The only mention of Ottawa is as a mailing address for Parizeau to send his separation timetable and, as his platform puts it, the “modalities for transferring powers and the determination of the rules for dividing Canadian assets and debts.” Parizeau’s main aim before calling the referendum will be to draft a new constitution which will be submitted to the people. In other words, the referendum will not deal with whether Quebecers want to stay in Canada, but only on how the new republic on the St. Lawrence should define itself.

Even if Parizeau has appeared to waffle in all directions during the current election campaign, his party platform is crystal clear about the details of his intentions. Quebec’s incumbent lieutenant-governor would, as the Queen’s representative, be fired and replaced by a “ceremonial head of state,” all federal property inside Quebec (presumably including the $460 million St. Lawrence Seaway) would be seized without compensation, and so on. The Quebec Republic would of course get to keep such Canadian advantages as our currency and passports. Fat chance.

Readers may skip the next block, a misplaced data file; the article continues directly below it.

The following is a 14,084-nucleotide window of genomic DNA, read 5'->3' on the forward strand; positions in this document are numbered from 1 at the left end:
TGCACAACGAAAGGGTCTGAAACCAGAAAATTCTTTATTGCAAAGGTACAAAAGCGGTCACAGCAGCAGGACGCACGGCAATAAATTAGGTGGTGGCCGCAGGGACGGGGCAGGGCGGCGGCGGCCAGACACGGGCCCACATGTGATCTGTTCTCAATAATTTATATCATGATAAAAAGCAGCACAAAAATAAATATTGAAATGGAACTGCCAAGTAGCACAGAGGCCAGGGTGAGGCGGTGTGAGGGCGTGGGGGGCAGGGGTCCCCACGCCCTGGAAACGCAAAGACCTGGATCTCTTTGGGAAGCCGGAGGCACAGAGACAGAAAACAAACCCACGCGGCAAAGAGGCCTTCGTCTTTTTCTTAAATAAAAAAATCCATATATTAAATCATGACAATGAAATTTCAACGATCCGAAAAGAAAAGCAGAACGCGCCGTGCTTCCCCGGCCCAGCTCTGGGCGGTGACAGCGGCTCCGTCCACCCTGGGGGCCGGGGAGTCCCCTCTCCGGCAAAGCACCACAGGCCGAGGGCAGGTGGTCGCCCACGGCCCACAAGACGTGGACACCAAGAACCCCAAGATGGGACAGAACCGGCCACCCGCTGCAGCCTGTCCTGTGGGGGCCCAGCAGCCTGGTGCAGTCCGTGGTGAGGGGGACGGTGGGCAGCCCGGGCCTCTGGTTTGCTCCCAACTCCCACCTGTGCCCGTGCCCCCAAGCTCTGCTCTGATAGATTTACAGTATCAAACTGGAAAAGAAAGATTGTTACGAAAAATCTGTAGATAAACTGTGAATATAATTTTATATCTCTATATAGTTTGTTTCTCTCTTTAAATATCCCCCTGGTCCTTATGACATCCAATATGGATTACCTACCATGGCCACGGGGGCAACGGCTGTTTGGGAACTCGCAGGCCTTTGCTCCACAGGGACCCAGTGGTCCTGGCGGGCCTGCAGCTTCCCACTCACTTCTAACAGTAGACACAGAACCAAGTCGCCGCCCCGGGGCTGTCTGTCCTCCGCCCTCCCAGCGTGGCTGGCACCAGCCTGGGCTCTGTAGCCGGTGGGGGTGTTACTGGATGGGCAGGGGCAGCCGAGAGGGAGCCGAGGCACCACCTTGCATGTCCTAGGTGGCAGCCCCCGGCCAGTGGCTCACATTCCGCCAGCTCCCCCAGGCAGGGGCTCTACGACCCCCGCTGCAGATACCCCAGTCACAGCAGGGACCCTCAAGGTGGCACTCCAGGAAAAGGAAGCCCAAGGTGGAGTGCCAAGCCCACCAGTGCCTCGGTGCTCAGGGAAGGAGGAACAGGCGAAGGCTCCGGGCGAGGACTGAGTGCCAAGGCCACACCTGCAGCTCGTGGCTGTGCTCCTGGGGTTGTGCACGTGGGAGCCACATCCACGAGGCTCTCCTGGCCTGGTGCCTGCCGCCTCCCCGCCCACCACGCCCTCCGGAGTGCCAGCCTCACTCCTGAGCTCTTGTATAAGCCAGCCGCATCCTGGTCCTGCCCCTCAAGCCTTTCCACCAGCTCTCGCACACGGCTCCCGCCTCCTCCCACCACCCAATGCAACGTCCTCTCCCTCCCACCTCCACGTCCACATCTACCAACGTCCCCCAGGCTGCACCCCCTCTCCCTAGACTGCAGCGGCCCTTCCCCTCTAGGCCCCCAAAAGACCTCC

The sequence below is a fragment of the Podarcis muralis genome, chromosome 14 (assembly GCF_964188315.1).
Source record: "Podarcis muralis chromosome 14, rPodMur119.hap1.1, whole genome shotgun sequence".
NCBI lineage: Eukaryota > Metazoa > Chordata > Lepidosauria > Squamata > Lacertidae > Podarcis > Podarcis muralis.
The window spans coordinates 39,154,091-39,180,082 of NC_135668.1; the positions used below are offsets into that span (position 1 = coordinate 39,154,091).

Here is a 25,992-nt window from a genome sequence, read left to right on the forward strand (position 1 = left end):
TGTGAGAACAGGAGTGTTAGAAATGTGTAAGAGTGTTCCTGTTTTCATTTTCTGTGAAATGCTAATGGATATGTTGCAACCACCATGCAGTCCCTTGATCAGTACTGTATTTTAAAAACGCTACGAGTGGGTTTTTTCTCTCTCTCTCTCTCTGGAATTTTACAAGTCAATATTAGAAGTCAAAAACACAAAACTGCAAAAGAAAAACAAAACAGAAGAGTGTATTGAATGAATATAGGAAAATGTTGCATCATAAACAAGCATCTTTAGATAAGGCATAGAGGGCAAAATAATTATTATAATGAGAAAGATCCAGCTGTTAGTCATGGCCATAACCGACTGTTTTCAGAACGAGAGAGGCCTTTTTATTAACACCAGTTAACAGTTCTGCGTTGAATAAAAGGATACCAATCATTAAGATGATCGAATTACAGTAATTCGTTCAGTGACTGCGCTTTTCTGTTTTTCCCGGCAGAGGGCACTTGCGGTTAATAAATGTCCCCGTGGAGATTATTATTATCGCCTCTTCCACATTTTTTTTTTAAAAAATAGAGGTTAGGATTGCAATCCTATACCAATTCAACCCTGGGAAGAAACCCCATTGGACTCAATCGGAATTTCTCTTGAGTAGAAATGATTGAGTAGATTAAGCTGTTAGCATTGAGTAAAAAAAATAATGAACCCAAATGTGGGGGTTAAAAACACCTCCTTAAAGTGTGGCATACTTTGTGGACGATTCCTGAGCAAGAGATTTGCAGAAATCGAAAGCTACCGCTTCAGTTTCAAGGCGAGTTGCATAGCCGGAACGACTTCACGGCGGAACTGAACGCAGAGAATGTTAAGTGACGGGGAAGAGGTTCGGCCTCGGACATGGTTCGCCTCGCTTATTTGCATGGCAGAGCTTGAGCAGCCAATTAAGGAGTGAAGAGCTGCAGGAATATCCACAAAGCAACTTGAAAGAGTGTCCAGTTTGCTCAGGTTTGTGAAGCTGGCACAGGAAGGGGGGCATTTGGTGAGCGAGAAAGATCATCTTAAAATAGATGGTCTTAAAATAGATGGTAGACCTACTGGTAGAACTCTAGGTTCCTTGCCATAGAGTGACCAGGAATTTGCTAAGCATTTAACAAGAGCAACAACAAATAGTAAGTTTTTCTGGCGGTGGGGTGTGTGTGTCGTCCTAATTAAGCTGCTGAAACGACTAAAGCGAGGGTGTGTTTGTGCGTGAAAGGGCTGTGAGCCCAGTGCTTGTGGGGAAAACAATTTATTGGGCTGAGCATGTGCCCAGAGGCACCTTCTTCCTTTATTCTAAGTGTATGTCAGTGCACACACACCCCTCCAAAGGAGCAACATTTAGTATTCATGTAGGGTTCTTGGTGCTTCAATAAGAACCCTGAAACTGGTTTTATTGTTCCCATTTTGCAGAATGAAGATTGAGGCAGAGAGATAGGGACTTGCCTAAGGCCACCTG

Browsing through the PQ’s platform is illuminating. Many Canadians still believe that if Parizeau is elected, we’ll promptly sink into yet another constitutional talk-fest, trying to square the circle of French-English relations in this benighted land of ours.

No way. Once Parizeau’s in, Quebec’s out.

“It is urgent to achieve Quebec sovereignty as rapidly as possible,” the PQ leader insists. His urgency is understandable. On Aug. 9, Parizeau celebrated his 64th birthday. He knows he only has one shot at being the first head of state of the new Quebec. Lucien Bouchard, who is only 55, has a bit more time, which explains why he’s advocating a much more cautious and gradual approach. But the objective of both men presents a clear and present danger to Canada’s future.